More Seed Starting and Potting Up

Yesterday I did another round of seed starting, this time with tomatoes. Since I’m growing quite a few different varieties, I chose a 128 cell plug flat to start them in. Once they get a set of true leaves, I will pot them on into individual 3.5 inch pots. I already started a few plants of Spike and Maglia Rosa back in February and potted them up that way back on March 5th. They are growing nicely, and almost ready to move to the greenhouse to harden them off. I’m going to try growing one each of these in containers in the greenhouse, and also in the ground in the main garden area. These are both Artisan Seeds small-fruited varieties with short, semi-determinate vines that are supposed to be good in containers. I’m trying to get a jump on the season and give us a taste of early tomatoes. I will likely move the containers outside once the danger of frost is past.

Maglia Rosa tomato seedling

Maglia Rosa tomato seedling

I also potted up the parsley I started back in February, which had been growing in 6-packs (aka 806 inserts). The varieties I’m growing this year are Giant of Italy, Forest Green, Splendid and Georgian Flatleaf. Forest Green is a curly leaf variety and all the rest are flat leaf types. I picked the best three from each variety and potted them up in 3.5 inch pots. That’s more parsley than I need, but I sometimes tuck a few extras around the flower beds to give the caterpillars something to munch on. I’ll plant most of these in the greenhouse, once the overwintered plants start bolting. Last year that was in early May, though so far things are running a bit earlier this year.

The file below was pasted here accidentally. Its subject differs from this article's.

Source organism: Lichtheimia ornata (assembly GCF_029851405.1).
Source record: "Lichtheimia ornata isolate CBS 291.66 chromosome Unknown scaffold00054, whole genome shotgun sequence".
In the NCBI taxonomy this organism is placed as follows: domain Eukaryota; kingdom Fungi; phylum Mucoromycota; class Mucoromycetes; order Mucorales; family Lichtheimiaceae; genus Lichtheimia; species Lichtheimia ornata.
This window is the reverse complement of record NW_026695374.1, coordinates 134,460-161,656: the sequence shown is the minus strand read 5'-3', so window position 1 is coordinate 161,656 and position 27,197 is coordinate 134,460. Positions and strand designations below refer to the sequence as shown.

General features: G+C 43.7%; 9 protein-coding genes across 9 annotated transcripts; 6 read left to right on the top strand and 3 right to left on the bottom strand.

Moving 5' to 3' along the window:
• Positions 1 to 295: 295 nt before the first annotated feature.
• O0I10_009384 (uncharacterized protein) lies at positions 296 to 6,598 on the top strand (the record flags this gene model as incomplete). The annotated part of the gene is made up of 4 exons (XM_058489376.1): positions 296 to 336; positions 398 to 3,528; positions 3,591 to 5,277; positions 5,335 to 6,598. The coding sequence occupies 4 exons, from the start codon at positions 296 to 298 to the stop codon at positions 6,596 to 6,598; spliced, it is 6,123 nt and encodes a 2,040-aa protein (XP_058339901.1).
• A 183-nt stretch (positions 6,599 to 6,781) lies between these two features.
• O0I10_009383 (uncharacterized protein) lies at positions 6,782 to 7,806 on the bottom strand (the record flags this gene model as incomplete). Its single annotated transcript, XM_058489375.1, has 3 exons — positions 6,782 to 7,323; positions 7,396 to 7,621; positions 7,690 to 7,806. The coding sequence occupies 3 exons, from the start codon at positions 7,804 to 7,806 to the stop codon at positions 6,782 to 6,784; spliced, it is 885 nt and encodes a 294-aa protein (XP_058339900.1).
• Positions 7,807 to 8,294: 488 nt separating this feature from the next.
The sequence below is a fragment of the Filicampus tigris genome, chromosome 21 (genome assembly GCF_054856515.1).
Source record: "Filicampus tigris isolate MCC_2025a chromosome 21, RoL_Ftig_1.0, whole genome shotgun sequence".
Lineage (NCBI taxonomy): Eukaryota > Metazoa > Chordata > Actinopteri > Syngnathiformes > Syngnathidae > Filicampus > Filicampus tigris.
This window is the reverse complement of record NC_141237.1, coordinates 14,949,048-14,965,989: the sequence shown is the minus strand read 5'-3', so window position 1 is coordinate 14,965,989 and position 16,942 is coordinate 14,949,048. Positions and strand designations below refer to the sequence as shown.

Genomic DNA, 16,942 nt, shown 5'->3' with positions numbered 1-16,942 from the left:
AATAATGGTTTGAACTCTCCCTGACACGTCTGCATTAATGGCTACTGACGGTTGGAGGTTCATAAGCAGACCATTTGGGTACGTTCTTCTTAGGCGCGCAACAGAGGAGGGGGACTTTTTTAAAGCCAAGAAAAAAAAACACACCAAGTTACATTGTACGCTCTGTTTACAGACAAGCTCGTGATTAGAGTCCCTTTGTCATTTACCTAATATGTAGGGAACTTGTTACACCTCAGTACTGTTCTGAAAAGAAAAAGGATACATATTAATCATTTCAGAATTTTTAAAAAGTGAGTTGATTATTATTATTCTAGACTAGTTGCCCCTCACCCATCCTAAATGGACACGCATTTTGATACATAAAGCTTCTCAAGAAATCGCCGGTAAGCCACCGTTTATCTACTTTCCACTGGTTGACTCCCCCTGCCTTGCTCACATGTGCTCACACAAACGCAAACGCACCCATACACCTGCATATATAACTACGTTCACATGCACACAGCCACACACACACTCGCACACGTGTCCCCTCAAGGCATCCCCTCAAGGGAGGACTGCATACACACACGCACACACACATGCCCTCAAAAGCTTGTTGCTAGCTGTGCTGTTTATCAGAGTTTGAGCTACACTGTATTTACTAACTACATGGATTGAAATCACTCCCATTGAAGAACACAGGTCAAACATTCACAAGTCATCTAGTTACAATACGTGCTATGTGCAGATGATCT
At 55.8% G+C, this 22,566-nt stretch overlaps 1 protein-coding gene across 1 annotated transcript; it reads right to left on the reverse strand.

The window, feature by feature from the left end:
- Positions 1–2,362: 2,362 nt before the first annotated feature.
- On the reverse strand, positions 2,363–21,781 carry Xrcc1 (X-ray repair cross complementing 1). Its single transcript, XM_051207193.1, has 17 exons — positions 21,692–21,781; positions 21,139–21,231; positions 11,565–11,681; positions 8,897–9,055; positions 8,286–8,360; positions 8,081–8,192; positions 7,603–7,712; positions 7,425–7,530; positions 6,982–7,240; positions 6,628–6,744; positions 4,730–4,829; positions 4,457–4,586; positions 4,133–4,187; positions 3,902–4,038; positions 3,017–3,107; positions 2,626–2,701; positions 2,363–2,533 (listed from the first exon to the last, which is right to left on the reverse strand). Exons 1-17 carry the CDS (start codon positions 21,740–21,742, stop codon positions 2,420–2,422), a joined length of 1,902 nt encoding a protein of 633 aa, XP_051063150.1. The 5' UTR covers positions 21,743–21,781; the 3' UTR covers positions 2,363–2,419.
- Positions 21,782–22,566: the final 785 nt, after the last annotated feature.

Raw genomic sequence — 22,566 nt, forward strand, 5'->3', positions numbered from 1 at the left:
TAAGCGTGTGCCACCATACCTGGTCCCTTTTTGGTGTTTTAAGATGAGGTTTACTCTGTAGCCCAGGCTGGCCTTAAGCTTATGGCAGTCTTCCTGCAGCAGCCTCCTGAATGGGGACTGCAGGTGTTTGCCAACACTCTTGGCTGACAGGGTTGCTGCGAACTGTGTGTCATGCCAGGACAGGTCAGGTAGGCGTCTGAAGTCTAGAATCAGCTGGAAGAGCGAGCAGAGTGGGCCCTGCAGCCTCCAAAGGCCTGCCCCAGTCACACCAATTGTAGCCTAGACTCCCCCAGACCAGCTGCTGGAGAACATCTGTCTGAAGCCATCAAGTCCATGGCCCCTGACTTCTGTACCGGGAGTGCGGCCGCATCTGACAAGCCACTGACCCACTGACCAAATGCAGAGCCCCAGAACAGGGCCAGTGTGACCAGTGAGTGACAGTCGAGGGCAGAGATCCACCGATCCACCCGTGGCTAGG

Splendid parsley

Splendid parsley

In the greenhouse, I’ve got a lot of brassicas growing on and hardening off. I’m hoping to get them into the ground by the first of April, if the weather cooperates. The ground is a little wet right now, and we have a chance of frost forecast for the end of the week, so I’m not in a rush to get them planted. That’s Kolibri kohlrabi in the below photo. All the brassicas are now in 72 cell plug flats, where they will stay until planting time.

young Kolibri kohlrabi plants

young Kolibri kohlrabi plants

The peppers I started last week in a 200 cell plug flat are coming up now. I generally sow two seeds per cell, unless the seeds are in short supply, then thin to one after they germinate. I’ll leave them on the heating mat for a bit longer to give them every chance to emerge. Overall I’m happy with how they are doing, and only one variety (Cayennetta) has failed to come up. I forgot to re-order Cayennetta this year, and only had two seeds from 2013 which have not yet come up after 10 days. Oh well, I will have plenty of hot peppers regardless, and I do have another cayenne type (Maule’s Red Hot) growing. My tastes tend to be pretty wimpy when it comes to hot peppers anyway!

peppers coming up

peppers coming up

There’s no sign of peas coming up yet in the main garden, but with warm temps here the last couple of days I expect to see them up any time now. I do hope the garden starts drying out as my onion plants should be here this week and I would like to get them in the ground ASAP.

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11 Responses to More Seed Starting and Potting Up